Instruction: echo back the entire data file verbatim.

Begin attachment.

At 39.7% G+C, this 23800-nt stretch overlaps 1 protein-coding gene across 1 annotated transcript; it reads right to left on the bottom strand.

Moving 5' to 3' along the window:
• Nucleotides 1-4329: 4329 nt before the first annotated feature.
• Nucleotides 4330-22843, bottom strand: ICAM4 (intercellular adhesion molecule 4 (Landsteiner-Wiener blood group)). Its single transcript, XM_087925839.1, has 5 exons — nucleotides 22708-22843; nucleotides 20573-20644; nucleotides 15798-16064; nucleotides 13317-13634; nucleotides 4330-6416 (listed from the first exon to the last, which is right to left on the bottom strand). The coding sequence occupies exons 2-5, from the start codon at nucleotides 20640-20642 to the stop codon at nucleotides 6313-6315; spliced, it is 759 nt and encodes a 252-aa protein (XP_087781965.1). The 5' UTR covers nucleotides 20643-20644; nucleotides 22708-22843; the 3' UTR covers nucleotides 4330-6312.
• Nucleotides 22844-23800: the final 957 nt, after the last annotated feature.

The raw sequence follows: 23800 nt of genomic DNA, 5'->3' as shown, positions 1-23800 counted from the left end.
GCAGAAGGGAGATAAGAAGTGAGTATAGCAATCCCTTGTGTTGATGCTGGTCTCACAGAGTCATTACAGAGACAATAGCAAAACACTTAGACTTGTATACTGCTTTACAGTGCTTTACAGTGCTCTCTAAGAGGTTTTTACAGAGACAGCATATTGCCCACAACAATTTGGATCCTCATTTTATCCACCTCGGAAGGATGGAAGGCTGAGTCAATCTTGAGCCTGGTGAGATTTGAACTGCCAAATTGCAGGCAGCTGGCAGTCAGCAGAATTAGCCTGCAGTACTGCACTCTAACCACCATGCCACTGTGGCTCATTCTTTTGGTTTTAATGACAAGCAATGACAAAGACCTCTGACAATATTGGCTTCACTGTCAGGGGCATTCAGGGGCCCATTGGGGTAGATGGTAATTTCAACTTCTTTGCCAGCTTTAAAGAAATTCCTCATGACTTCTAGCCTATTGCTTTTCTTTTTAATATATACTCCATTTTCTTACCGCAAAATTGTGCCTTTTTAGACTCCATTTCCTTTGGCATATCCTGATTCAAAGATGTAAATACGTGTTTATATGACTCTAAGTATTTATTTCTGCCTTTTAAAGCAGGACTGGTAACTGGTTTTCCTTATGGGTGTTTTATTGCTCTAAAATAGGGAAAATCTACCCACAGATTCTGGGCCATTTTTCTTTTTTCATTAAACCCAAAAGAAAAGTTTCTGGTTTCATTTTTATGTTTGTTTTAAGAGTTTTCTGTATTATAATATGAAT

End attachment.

At 39.7% G+C, this 23800-nt stretch overlaps 1 protein-coding gene across 1 annotated transcript; it reads right to left on the bottom strand.

Moving 5' to 3' along the window:
• Nucleotides 1-4329: 4329 nt before the first annotated feature.
• Nucleotides 4330-22843, bottom strand: ICAM4 (intercellular adhesion molecule 4 (Landsteiner-Wiener blood group)). Its single transcript, XM_087925839.1, has 5 exons — nucleotides 22708-22843; nucleotides 20573-20644; nucleotides 15798-16064; nucleotides 13317-13634; nucleotides 4330-6416 (listed from the first exon to the last, which is right to left on the bottom strand). The coding sequence occupies exons 2-5, from the start codon at nucleotides 20640-20642 to the stop codon at nucleotides 6313-6315; spliced, it is 759 nt and encodes a 252-aa protein (XP_087781965.1). The 5' UTR covers nucleotides 20643-20644; nucleotides 22708-22843; the 3' UTR covers nucleotides 4330-6312.
• Nucleotides 22844-23800: the final 957 nt, after the last annotated feature.

The raw sequence follows: 23800 nt of genomic DNA, 5'->3' as shown, positions 1-23800 counted from the left end.
GCAGAAGGGAGATAAGAAGTGAGTATAGCAATCCCTTGTGTTGATGCTGGTCTCACAGAGTCATTACAGAGACAATAGCAAAACACTTAGACTTGTATACTGCTTTACAGTGCTTTACAGTGCTCTCTAAGAGGTTTTTACAGAGACAGCATATTGCCCACAACAATTTGGATCCTCATTTTATCCACCTCGGAAGGATGGAAGGCTGAGTCAATCTTGAGCCTGGTGAGATTTGAACTGCCAAATTGCAGGCAGCTGGCAGTCAGCAGAATTAGCCTGCAGTACTGCACTCTAACCACCATGCCACTGTGGCTCATTCTTTTGGTTTTAATGACAAGCAATGACAAAGACCTCTGACAATATTGGCTTCACTGTCAGGGGCATTCAGGGGCCCATTGGGGTAGATGGTAATTTCAACTTCTTTGCCAGCTTTAAAGAAATTCCTCATGACTTCTAGCCTATTGCTTTTCTTTTTAATATATACTCCATTTTCTTACCGCAAAATTGTGCCTTTTTAGACTCCATTTCCTTTGGCATATCCTGATTCAAAGATGTAAATACGTGTTTATATGACTCTAAGTATTTATTTCTGCCTTTTAAAGCAGGACTGGTAACTGGTTTTCCTTATGGGTGTTTTATTGCTCTAAAATAGGGAAAATCTACCCACAGATTCTGGGCCATTTTTCTTTTTTCATTAAACCCAAAAGAAAAGTTTCTGGTTTCATTTTTATGTTTGTTTTAAGAGTTTTCTGTATTATAATATGAAT